Thursday, October 02, 2014
Friday, May 16, 2014
BY Yereth Rosen, Anchorage Daily News
Rock snot, a slimy-looking algae that vexes salmon and salmon fishermen, is not an alien invader but a homegrown threat gaining strength in changing water conditions, according to a new study by scientists from Dartmouth and Environment Canada.
Officially known as Didymosphenia geminata, which scientists shorten to didymo, it has existed in portions of Alaska for some eight centuries, said the study published online last week in the journal BioScience.
Only recently, though, has the nuisance algae been noticed, even in sites considered pristine, thanks to aggressive growth that spreads rock snot stalks in lakes, rivers and streams.
"It's in Patagonia. It's in Tierra del Fuego. It's in Alaska," said study co-author Brad Taylor of Dartmouth College. It is also in British Columbia, New York and various northeastern U.S. states. Sweden, Poland and Colorado see it, too.
Alaska officials have waged a crusade against rock snot. Alaska is among several states that ban felt soles in fishermen's waders; the state Department of Fish and Game cites felt's ability to absorb and transport a plethora of unwanted organisms to new places. The Alaska House this year passed a bill that allows state officials to mount a rapid response to eradicate invasive aquatic species and establishes a fund to pay for it; the bill died, however, without Senate action.
Explosion linked to phosphorus
But when it comes to combating rock snot in Alaska, anti-invader strategies may do little, according to Taylor's study. Core samples at Naknek Lake show that rock snot has been there since the year 1200, the study notes. As long as the didymo did not bloom, Taylor said, it went mostly unnoticed.
"Unless you scrubbed a rock and looked in a microscope, you would never know it's there," he said. "Absence of evidence was used as evidence of absence."
Wednesday, May 07, 2014
Spotted salamander is solar-powered - vertebrate/algae symbiote
Plants make food using photosynthesis, absorbing light to power a chemical reaction that converts carbon dioxide and water into glucose and releases oxygen. Corals profit from this reaction by housing photosynthetic algae inside their shells.
Spotted salamanders, too, are in a long-term relationship with photosynthetic algae. In 1888, biologist Henry Orr reported that their eggs often contain single-celled green algae called Oophila amblystomatis. The salamanders lay the eggs in pools of water, and the algae colonise them within hours.
By the 1940s, biologists strongly suspected it was a symbiotic relationship, beneficial to both the salamander embryos and the algae. The embryos release waste material, which the algae feed on. In turn the algae photosynthesise and release oxygen, which the embryos take in. Embryos that have more algae are more likely to survive and develop faster than embryos with few or none.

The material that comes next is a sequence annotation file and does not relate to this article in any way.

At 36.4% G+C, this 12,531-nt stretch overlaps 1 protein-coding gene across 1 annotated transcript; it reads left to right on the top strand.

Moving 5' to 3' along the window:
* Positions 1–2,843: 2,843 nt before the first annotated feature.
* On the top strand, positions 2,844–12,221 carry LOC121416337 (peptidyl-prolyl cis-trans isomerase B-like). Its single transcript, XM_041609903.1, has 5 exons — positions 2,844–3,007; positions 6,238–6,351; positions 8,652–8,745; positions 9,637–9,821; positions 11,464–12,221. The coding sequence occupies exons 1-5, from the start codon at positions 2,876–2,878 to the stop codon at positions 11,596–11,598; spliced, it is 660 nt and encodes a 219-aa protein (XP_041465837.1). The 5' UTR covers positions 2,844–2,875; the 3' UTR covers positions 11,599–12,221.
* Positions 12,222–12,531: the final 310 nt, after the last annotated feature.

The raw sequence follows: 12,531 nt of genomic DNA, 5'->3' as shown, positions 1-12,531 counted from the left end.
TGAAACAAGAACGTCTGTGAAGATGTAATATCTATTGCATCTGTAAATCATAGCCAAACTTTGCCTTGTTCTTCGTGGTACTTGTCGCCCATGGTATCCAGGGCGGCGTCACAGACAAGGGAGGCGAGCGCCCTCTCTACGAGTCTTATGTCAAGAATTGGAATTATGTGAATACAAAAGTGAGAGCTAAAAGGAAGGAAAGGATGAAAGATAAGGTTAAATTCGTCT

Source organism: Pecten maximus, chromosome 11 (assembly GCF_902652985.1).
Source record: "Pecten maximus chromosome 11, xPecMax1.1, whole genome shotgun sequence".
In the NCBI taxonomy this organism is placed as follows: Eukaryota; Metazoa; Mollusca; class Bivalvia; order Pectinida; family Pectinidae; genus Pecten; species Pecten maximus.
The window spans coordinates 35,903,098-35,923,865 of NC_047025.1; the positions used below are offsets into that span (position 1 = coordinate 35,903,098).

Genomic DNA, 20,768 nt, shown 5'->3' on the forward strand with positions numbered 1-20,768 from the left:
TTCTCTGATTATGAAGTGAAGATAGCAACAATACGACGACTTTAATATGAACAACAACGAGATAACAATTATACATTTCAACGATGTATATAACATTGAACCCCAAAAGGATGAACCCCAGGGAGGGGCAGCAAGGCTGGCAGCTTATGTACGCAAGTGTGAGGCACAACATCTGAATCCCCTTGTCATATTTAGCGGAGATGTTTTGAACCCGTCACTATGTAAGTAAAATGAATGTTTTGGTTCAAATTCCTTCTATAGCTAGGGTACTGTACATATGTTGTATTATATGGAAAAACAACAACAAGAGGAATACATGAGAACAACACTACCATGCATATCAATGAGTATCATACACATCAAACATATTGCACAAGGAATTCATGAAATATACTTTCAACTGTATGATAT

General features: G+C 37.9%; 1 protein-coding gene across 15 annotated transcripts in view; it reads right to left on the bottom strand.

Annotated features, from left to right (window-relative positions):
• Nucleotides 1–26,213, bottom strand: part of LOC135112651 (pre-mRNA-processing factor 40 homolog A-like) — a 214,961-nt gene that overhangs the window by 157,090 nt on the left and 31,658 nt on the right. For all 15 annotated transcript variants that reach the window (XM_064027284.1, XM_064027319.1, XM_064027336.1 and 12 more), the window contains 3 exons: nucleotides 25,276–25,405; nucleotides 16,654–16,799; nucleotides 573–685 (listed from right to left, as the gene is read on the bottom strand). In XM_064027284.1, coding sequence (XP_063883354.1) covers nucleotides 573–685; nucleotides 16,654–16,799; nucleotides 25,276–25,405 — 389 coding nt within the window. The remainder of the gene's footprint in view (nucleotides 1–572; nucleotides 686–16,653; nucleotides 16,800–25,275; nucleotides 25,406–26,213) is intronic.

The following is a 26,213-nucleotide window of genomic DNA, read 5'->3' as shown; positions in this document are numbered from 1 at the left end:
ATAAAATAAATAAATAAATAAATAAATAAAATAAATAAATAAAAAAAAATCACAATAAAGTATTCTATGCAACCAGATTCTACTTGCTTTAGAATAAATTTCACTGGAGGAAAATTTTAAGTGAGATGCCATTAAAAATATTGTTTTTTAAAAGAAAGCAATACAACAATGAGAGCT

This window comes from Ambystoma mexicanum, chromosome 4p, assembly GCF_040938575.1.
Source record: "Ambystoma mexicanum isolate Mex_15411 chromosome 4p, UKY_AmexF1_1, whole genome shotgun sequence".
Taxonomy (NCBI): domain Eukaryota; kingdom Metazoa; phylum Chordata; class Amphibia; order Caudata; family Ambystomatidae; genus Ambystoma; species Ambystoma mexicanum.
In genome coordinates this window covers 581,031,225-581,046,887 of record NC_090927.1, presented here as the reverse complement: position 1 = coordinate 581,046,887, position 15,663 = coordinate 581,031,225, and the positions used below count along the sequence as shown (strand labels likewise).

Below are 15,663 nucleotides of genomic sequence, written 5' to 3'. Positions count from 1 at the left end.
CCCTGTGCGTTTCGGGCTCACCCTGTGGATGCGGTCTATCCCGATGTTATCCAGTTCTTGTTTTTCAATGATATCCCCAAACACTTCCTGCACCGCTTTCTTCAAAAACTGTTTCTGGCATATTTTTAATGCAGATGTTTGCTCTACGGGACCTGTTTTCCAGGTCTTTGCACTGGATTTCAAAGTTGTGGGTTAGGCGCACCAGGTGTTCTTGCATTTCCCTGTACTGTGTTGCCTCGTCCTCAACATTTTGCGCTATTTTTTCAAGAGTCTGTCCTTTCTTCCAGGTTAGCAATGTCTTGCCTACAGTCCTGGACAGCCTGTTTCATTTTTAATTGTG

Then in 2011 the story gained an additional twist. A close examination of the eggs revealed that some of the algae were living within the embryos themselves, and in some cases were actually inside embryonic cells. That suggested the embryos weren't just taking oxygen from the algae: they might be taking glucose too. In other words, the algae were acting as internal power stations, generating fuel for the salamanders.
To find out if that was happening, Erin Graham of Temple University in Philadelphia, Pennsylvania and colleagues incubated salamander eggs in water containing radioactive carbon-14. Algae take up the isotope in the form of carbon dioxide, producing radioactive glucose. Graham found that the embryos became mildly radioactive – unless kept in the dark. That showed that the embryos could only take in the carbon-14 via photosynthesis in the algae.
The algae do not seem to be essential to the embryos, but they are very helpful: embryos deprived of algae struggle.
"Their survival rate is much lower and their growth is slowed," says Graham.Source: NewScientist
Tuesday, June 18, 2013
Source: Water Headlines
Sunday, March 10, 2013
To create the algae façade, the building is covered in bio-reactive louvers that enclose the algae. These louvers allow the algae to survive and grow faster than they would otherwise while also providing shade for the interior of the building. Additionally, the bio-reactors trap the heat energy created by the algae, which can then be harvested and used to power the building. Once the building is completed, it will be evaluated by scientists and engineers to allow for future research and adaptation for future building projects.
Read more: World's First Algae-Powered Building by Splitterwerk Architects Opens This Month in Germany | Inhabitat - Sustainable Design Innovation, Eco Architecture, Green Building
Source: Kristine Lofgren, Inhabitat